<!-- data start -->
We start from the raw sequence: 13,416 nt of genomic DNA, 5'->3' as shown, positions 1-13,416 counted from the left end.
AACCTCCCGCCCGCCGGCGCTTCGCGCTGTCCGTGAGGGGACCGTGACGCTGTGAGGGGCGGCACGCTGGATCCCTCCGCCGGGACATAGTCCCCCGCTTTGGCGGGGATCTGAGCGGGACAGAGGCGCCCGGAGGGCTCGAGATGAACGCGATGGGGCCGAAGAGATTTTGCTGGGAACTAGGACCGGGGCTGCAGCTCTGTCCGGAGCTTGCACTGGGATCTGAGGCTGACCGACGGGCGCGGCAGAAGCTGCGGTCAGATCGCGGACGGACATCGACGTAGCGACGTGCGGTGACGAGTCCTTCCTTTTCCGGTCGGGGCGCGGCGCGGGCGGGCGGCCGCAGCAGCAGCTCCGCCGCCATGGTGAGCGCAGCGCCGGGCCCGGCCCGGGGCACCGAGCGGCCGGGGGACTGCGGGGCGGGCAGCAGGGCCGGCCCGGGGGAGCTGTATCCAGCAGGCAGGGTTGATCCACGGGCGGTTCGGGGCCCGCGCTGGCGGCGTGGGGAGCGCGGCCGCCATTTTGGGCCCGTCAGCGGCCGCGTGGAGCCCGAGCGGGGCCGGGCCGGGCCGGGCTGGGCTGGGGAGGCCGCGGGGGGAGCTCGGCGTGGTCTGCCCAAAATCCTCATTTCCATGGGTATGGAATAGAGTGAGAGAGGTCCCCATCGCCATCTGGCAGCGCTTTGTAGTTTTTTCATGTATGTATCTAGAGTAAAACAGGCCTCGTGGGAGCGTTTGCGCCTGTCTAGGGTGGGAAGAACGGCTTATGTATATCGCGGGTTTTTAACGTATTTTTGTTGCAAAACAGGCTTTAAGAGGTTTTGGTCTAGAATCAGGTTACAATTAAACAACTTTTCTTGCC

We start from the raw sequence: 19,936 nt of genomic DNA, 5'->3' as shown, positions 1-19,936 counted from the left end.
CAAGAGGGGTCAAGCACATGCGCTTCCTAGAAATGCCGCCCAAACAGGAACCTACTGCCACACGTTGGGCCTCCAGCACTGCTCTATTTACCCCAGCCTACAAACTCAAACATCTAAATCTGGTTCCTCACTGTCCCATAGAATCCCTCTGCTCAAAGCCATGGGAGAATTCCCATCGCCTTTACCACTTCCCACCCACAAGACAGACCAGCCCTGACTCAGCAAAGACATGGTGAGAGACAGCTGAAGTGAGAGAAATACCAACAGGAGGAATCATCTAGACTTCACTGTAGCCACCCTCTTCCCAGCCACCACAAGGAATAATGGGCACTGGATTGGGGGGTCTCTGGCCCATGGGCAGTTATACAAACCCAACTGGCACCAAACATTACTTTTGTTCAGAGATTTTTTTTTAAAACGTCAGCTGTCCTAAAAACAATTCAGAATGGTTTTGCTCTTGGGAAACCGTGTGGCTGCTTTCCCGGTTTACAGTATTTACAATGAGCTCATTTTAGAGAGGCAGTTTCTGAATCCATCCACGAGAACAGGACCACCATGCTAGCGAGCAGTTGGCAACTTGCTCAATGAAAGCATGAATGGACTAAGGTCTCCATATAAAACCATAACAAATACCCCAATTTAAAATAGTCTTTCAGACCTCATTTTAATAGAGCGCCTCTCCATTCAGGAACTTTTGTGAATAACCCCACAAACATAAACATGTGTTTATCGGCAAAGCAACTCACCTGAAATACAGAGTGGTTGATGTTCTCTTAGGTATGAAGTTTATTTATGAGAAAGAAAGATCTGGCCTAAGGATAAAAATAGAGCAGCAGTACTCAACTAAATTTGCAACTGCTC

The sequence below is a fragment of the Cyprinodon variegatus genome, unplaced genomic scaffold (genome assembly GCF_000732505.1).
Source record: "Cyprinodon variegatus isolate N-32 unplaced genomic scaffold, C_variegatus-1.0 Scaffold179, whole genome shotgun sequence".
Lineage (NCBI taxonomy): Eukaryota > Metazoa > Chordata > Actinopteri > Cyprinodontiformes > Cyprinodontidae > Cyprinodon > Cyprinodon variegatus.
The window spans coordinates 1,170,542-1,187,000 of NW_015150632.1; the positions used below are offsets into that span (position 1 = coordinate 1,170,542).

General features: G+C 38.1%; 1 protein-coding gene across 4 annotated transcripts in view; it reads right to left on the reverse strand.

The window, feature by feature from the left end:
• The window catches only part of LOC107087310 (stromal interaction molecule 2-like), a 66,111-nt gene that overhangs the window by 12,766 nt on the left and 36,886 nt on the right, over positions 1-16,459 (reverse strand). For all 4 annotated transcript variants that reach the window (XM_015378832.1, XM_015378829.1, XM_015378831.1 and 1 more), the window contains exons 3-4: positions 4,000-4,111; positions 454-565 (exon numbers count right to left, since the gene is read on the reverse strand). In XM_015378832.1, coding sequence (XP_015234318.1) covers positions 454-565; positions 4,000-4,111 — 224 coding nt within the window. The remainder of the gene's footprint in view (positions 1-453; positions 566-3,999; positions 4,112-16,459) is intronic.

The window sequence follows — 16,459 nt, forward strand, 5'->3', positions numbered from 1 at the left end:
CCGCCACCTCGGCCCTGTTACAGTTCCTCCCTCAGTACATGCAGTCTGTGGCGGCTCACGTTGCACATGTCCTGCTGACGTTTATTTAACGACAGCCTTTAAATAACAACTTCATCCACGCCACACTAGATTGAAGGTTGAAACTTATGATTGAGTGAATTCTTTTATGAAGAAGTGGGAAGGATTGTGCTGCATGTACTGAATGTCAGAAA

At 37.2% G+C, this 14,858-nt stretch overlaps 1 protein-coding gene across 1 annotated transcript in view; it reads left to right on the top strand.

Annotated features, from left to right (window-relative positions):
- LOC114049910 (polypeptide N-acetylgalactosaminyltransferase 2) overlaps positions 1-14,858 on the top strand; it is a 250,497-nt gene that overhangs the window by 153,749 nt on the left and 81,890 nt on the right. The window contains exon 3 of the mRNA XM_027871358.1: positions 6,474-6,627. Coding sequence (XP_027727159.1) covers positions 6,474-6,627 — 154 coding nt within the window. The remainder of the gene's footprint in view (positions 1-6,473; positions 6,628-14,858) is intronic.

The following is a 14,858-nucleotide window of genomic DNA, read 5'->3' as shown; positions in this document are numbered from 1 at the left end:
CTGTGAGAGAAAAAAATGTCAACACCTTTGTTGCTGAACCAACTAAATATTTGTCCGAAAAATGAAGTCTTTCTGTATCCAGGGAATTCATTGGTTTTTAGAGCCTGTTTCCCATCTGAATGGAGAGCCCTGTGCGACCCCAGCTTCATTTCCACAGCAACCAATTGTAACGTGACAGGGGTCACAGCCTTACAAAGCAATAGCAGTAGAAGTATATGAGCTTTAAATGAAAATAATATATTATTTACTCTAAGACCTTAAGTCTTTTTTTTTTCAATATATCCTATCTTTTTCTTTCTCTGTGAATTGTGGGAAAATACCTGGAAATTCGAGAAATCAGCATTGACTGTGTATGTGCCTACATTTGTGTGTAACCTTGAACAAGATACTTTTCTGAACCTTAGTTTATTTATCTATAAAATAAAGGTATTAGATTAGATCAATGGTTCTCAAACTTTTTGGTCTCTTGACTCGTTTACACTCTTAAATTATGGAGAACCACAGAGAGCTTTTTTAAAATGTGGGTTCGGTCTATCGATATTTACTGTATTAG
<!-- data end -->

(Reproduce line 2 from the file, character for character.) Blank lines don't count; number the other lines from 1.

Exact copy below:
AACCTCCCGCCCGCCGGCGCTTCGCGCTGTCCGTGAGGGGACCGTGACGCTGTGAGGGGCGGCACGCTGGATCCCTCCGCCGGGACATAGTCCCCCGCTTTGGCGGGGATCTGAGCGGGACAGAGGCGCCCGGAGGGCTCGAGATGAACGCGATGGGGCCGAAGAGATTTTGCTGGGAACTAGGACCGGGGCTGCAGCTCTGTCCGGAGCTTGCACTGGGATCTGAGGCTGACCGACGGGCGCGGCAGAAGCTGCGGTCAGATCGCGGACGGACATCGACGTAGCGACGTGCGGTGACGAGTCCTTCCTTTTCCGGTCGGGGCGCGGCGCGGGCGGGCGGCCGCAGCAGCAGCTCCGCCGCCATGGTGAGCGCAGCGCCGGGCCCGGCCCGGGGCACCGAGCGGCCGGGGGACTGCGGGGCGGGCAGCAGGGCCGGCCCGGGGGAGCTGTATCCAGCAGGCAGGGTTGATCCACGGGCGGTTCGGGGCCCGCGCTGGCGGCGTGGGGAGCGCGGCCGCCATTTTGGGCCCGTCAGCGGCCGCGTGGAGCCCGAGCGGGGCCGGGCCGGGCCGGGCTGGGCTGGGGAGGCCGCGGGGGGAGCTCGGCGTGGTCTGCCCAAAATCCTCATTTCCATGGGTATGGAATAGAGTGAGAGAGGTCCCCATCGCCATCTGGCAGCGCTTTGTAGTTTTTTCATGTATGTATCTAGAGTAAAACAGGCCTCGTGGGAGCGTTTGCGCCTGTCTAGGGTGGGAAGAACGGCTTATGTATATCGCGGGTTTTTAACGTATTTTTGTTGCAAAACAGGCTTTAAGAGGTTTTGGTCTAGAATCAGGTTACAATTAAACAACTTTTCTTGCC